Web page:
For nine days in January, Markeith Loyd put Central Florida through hell. According to police reports, on January 9th, he shot and killed an Orlando police officer Debra Clayton. He then eluded law enforcement until January 17th when he was finally captured.
Last week State Attorney Aramis Ayala shocked Central Florida with her decision not to seek the death penalty for Loyd, and then doubled down in stating she would not seek the death penalty in any case she prosecutes in Orange or Osceola counties.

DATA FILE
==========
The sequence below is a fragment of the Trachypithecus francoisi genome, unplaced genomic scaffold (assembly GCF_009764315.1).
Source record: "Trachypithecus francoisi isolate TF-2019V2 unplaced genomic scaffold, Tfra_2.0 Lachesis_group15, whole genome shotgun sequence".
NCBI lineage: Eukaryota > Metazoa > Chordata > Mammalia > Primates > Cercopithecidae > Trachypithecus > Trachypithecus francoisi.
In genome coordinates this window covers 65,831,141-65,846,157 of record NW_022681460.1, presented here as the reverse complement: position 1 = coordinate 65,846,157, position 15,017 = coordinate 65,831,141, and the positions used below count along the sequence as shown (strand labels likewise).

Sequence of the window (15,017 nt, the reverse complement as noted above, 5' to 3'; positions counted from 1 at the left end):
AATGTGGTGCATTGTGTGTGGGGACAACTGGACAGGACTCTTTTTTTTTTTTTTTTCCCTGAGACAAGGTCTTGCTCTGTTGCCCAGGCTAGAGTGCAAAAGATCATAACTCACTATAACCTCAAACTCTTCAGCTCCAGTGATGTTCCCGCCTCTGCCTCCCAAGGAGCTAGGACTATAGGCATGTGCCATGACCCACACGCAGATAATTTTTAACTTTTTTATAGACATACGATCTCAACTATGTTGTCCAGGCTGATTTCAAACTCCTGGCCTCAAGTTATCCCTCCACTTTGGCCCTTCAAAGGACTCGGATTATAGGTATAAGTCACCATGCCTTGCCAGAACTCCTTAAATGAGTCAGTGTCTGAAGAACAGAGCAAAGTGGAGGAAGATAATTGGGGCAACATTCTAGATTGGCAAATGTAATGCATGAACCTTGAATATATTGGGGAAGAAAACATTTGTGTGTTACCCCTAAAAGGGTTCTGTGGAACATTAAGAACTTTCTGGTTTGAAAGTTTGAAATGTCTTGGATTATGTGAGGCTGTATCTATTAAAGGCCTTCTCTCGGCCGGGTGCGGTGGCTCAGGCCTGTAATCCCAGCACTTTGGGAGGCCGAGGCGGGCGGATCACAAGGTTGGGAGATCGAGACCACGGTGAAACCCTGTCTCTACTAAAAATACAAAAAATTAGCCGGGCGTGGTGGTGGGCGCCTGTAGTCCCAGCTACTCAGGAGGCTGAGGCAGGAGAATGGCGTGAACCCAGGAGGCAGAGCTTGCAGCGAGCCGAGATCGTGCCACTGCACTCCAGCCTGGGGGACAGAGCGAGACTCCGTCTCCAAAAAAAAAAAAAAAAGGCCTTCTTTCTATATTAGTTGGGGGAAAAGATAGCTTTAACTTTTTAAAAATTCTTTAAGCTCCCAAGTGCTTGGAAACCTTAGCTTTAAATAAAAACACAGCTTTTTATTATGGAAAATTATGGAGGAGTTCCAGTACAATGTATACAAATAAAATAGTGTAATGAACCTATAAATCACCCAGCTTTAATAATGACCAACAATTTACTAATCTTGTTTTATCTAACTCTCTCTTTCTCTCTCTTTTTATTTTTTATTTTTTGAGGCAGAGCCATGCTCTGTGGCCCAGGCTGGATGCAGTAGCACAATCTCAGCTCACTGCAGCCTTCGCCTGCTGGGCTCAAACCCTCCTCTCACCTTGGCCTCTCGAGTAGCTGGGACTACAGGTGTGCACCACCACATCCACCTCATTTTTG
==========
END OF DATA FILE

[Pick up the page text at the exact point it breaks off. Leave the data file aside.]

Ayala explained her reasoning, “Number one—the death penalty has no public safety benefit. Number two—the death penalty does not increase safety for law enforcement officers. Number three—the death penalty generally is not a deterrent.”
Orlando Police Chief John Mina said he was “extremely upset.” He said Loyd should face the death penalty if convicted of killing Clayton and his pregnant ex-girlfriend, Sade Dixon.
Loyd faces two first-degree murder counts and other charges in the deaths of Sade and Clayton.
“The heinous crimes that he committed in our community are the very reason that we have the death penalty as an option under the law,” Mina’s statement said.
Was Ayala’s decision correct? Do the crimes Loyd is accused of rise to the level of a capital offense?
A reader poll: